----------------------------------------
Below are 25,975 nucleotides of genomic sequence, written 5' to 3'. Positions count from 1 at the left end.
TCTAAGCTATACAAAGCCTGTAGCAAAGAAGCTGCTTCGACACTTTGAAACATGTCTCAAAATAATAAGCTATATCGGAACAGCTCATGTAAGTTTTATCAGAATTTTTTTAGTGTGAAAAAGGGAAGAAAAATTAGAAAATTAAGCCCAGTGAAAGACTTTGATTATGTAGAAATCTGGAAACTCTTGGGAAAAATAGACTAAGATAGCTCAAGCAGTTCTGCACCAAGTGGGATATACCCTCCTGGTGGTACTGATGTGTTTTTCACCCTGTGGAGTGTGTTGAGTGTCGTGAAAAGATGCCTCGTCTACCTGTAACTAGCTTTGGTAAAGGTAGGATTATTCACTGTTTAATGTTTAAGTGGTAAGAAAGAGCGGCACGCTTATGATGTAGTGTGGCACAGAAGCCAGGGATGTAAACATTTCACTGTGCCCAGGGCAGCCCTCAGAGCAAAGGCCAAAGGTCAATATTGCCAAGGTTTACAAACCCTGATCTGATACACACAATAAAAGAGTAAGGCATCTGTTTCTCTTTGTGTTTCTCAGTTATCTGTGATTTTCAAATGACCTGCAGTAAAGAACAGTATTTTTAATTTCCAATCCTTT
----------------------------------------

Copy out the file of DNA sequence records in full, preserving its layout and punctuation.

Below are 25,975 nucleotides of genomic sequence, written 5' to 3'. Positions count from 1 at the left end.
TCTAAGCTATACAAAGCCTGTAGCAAAGAAGCTGCTTCGACACTTTGAAACATGTCTCAAAATAATAAGCTATATCGGAACAGCTCATGTAAGTTTTATCAGAATTTTTTTAGTGTGAAAAAGGGAAGAAAAATTAGAAAATTAAGCCCAGTGAAAGACTTTGATTATGTAGAAATCTGGAAACTCTTGGGAAAAATAGACTAAGATAGCTCAAGCAGTTCTGCACCAAGTGGGATATACCCTCCTGGTGGTACTGATGTGTTTTTCACCCTGTGGAGTGTGTTGAGTGTCGTGAAAAGATGCCTCGTCTACCTGTAACTAGCTTTGGTAAAGGTAGGATTATTCACTGTTTAATGTTTAAGTGGTAAGAAAGAGCGGCACGCTTATGATGTAGTGTGGCACAGAAGCCAGGGATGTAAACATTTCACTGTGCCCAGGGCAGCCCTCAGAGCAAAGGCCAAAGGTCAATATTGCCAAGGTTTACAAACCCTGATCTGATACACACAATAAAAGAGTAAGGCATCTGTTTCTCTTTGTGTTTCTCAGTTATCTGTGATTTTCAAATGACCTGCAGTAAAGAACAGTATTTTTAATTTCCAATCCTTT